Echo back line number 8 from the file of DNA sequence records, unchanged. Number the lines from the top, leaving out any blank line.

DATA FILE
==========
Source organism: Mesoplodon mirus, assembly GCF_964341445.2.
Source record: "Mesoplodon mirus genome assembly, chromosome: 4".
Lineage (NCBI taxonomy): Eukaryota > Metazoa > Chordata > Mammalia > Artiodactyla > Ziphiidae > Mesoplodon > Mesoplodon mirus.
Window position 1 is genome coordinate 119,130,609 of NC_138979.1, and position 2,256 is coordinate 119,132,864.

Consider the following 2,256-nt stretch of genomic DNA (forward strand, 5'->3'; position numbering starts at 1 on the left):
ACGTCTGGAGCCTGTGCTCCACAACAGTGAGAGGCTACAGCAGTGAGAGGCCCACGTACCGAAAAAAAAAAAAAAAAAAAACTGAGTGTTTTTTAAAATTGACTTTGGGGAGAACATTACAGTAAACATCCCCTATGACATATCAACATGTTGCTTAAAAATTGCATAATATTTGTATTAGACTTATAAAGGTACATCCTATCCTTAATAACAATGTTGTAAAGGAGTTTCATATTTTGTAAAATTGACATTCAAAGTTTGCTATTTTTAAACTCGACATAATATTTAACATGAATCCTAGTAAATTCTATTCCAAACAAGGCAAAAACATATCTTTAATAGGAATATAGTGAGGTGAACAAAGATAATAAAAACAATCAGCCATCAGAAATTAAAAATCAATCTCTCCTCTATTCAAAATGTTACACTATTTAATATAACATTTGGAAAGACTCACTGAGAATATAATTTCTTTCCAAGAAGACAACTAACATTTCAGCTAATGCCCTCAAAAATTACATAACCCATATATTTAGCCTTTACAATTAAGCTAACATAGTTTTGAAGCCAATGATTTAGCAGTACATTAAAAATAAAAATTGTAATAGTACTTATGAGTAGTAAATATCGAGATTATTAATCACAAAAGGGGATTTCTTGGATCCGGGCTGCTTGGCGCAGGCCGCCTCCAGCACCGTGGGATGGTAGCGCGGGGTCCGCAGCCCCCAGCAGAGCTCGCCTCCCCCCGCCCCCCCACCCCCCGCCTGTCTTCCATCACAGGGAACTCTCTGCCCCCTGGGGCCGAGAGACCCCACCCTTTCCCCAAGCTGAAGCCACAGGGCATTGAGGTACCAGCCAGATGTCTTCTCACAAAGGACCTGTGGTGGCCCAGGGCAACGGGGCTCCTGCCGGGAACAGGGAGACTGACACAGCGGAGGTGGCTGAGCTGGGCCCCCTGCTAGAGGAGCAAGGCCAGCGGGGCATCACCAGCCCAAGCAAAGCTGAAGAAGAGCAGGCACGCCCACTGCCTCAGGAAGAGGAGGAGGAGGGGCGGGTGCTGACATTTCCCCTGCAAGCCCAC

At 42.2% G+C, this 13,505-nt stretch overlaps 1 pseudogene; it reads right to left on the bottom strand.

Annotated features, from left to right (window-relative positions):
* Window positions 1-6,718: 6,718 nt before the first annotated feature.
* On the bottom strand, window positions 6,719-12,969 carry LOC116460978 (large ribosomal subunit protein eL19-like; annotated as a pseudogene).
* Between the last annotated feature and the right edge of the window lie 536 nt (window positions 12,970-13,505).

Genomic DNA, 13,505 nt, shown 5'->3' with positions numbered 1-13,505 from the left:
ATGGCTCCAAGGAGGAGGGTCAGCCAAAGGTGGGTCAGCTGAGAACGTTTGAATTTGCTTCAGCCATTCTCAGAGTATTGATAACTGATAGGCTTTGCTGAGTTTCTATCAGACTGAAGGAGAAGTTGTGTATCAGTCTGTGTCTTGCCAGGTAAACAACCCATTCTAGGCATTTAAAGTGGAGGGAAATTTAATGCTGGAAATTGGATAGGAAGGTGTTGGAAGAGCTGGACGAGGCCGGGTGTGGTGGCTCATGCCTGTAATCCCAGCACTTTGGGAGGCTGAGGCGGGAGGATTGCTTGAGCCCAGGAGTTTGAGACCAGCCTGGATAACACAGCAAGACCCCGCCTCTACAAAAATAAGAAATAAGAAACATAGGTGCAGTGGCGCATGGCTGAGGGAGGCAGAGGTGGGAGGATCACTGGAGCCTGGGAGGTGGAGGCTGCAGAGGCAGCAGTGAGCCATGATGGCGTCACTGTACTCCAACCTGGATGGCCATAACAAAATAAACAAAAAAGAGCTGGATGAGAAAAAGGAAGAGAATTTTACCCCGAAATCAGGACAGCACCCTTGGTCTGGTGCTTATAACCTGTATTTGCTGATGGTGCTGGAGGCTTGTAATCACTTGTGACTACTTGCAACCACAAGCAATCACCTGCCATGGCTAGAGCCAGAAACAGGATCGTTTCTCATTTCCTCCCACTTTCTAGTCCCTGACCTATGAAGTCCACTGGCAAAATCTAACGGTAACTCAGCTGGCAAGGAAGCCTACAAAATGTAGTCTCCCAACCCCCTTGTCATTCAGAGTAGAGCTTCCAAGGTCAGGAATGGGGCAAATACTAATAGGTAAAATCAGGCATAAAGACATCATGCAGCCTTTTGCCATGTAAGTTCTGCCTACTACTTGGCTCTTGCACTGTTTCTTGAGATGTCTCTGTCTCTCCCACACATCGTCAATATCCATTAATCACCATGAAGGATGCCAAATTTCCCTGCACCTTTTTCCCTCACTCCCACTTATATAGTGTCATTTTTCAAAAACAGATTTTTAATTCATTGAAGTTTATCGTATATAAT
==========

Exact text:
Annotated features, from left to right (window-relative positions):